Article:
A creditor of a company is a person who is owed money or debt by the company. Examples of creditors include banks and financial institutions, individuals such as landlords, suppliers, and vendors among others. Creditors have the right to be paid and debts, when due, become payable as liabilities which may be payable upon the occurrence of contingent events. The company and the creditor often have an agreement on terms of repayment of the debt owed to the creditor.

Firstly, the Creditors usually seek repayment through the process outlined in the loan agreement. However, where the company fails to fulfil repayment terms, creditors have the right to take legal action against the company over the unpaid debt and the court may order the debtor to pay or make other decisions.

Although creditors may be protected under contractual obligations, in the event of change of ownership, the question of who bears liability arises in instances where there are liabilities to external parties, or where there are debts owed to creditors that remain outstanding and are due for settlement.


Generally, existing liabilities are not affected by change in ownership and continue to remain with the company. However, during the process of change, the parties may contract on how to treat existing liabilities with due regard to the new organization of the company. Prior to this, due diligence may be conducted to inform the transferee of the company’s existing liabilities. The agreement may cover negotiation and renegotiation of terms of payment to creditors, restructuring or retention of some liabilities by the existing owner and indemnification of the new owner from undisclosed or contingent liabilities. The agreement also takes into consideration the obligation to comply with applicable laws and regulations.

Before the end of the transition process, if the previous owner fails to pay off debts owed by the company, a limitation may be placed on who becomes liable for existing debts that are due and payable. The parties agree on whether the new owner assumes accountability for them. In certain instances, the new owner agrees to take responsibility for the company’s assets and liabilities. This places a legal obligation on the new owner to pay off existing liabilities. Alternatively, the parties may, as part of the agreement, decide that existing liabilities should be transferred to, and be paid by the previous owner of the company.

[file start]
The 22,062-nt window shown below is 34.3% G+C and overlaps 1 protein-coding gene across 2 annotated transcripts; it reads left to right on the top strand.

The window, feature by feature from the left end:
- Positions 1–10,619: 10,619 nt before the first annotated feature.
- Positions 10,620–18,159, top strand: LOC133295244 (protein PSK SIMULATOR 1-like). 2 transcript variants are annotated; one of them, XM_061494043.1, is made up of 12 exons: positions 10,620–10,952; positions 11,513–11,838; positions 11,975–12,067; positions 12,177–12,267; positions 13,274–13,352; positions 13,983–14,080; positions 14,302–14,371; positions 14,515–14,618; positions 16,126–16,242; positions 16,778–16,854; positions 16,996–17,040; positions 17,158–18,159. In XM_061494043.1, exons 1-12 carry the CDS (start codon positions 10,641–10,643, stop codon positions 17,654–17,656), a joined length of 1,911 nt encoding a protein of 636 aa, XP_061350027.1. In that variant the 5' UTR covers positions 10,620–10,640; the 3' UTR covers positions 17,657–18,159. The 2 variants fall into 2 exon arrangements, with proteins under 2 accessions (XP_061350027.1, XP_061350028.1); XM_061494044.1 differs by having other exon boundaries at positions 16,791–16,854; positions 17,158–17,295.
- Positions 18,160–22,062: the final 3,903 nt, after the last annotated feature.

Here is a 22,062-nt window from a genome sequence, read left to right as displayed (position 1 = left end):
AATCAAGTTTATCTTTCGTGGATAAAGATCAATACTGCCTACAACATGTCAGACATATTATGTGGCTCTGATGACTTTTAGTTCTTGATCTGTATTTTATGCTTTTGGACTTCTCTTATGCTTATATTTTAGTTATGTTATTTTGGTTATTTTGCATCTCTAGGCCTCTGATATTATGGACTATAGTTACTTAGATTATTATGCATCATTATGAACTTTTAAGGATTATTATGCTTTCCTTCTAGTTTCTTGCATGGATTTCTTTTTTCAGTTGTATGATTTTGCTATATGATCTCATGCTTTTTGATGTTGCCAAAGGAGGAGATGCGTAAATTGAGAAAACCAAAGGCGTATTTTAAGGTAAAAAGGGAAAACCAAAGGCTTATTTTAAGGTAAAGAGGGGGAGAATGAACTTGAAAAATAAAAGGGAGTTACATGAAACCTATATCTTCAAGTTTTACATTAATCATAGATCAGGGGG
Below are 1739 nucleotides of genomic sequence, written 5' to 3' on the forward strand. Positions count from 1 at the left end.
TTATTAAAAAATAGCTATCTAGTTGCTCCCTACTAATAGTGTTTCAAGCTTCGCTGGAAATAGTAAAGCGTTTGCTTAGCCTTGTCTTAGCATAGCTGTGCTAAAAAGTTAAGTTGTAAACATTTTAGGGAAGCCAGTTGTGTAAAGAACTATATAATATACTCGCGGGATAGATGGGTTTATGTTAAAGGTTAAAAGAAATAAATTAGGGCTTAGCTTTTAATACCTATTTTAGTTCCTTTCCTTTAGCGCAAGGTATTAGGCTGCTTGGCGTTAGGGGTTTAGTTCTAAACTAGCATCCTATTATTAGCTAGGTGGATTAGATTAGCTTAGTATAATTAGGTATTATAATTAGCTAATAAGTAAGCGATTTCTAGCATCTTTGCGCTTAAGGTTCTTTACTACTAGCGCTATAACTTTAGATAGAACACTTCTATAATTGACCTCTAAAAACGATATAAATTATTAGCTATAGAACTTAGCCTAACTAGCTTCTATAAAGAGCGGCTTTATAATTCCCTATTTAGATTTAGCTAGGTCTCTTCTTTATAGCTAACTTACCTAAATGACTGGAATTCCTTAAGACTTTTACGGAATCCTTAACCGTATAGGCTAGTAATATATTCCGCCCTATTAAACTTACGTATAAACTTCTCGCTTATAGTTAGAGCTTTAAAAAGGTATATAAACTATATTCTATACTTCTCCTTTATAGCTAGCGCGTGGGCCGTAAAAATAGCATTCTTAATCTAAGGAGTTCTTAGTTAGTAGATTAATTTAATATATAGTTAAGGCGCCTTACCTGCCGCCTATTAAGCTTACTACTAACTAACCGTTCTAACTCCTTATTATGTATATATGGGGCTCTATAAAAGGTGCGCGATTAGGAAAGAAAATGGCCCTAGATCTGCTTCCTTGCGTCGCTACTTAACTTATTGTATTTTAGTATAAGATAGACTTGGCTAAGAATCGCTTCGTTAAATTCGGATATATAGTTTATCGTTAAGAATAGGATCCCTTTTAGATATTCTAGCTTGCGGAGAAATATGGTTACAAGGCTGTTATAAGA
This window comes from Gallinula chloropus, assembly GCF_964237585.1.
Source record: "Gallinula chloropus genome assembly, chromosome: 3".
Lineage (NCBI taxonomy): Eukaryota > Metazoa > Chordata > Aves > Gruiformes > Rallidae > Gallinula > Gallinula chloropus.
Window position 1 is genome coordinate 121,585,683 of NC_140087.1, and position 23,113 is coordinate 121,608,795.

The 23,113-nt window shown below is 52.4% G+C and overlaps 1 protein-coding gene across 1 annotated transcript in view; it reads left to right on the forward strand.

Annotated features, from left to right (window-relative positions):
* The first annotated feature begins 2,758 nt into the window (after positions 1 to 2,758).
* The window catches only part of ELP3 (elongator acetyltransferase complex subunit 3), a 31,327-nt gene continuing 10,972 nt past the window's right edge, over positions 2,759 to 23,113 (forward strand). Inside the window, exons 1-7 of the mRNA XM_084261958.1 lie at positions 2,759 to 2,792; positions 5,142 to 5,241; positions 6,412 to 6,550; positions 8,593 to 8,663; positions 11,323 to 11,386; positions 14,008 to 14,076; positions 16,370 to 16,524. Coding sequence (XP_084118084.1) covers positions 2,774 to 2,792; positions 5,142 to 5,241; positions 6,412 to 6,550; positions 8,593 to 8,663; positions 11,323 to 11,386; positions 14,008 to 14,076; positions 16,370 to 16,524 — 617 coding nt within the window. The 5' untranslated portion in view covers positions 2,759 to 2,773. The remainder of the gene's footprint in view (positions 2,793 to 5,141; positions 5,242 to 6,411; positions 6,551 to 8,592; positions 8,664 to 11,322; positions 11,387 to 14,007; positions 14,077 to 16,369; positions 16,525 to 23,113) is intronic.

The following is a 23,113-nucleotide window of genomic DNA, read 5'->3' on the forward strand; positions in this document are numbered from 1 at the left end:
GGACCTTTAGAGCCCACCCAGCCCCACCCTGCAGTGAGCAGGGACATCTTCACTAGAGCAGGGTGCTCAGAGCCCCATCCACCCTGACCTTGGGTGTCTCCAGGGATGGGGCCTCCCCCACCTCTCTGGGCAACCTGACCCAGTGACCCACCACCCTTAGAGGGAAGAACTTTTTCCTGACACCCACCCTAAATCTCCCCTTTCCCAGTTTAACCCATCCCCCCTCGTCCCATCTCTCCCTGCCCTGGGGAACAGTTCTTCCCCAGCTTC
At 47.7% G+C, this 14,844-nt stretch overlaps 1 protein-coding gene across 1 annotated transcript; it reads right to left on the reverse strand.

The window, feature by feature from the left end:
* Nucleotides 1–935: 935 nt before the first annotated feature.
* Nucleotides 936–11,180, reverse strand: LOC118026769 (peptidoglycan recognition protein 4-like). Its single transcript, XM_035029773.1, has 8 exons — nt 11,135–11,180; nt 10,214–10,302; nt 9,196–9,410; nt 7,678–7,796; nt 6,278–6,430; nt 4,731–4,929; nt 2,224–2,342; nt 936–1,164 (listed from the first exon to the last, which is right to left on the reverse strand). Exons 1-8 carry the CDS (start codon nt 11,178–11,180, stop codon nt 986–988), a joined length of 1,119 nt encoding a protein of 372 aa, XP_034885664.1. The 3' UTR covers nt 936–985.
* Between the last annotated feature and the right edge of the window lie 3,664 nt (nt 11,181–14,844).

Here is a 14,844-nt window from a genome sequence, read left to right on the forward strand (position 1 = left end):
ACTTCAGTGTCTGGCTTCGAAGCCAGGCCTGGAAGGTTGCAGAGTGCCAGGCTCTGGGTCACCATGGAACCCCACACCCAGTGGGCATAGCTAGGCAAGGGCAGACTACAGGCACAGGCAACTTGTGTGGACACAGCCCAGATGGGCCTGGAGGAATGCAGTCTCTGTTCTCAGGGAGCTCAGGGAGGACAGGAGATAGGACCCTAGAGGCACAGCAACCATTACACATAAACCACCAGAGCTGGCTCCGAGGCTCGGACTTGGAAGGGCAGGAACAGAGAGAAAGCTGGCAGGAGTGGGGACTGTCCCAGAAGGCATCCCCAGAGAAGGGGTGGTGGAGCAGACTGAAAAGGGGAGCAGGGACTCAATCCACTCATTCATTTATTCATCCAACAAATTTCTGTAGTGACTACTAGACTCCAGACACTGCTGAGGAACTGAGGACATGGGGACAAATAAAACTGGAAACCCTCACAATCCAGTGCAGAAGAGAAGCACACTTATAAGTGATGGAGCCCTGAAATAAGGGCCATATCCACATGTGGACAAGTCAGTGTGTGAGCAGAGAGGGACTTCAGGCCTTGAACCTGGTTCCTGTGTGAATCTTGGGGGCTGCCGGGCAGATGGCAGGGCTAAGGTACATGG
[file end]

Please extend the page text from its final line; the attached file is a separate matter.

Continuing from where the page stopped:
In any case, parties must conduct due diligence and seek legal advice to fully understand the implications of the agreement. In addition, it is essential to notify creditors of the change in ownership and to provide detailed information on how existing liabilities are to be handled. Creditors whose interests are compromised have the legal right to undertake any lawful action to enforce payment of debts owed to them by companies.


A company is classified as a legal entity responsible for debts incurred by it. It is therefore expedient for a company to carefully plan and manage its finances to honour debt obligations to external parties. The law, through various mechanisms, ensures that the interests of creditors are protected. Creditors, in turn, are entitled to seek redress in court upon breach of their rights. Despite being protected under the law; it is vital for companies undergoing a change of ownership to pay keen attention to the treatment of existing liabilities for smooth transition. Existing contracts and agreements must be reviewed to determine those to be renegotiated with the new owner. Comprehensively, how existing liabilities ought to be treated depends on the terms agreed by the parties to the contract of change. Regardless of the outcome, creditors must be informed of any changes that are likely to affect their rights and interests.


PRINCESS NAA KORKOI TAGOE is a Part II Student of the Ghana School of Law and interning with SUSTINERI ATTORNEYS PRUC, a client-centric law firm specializing in Transactions, Corporate, Disputes, and Tax (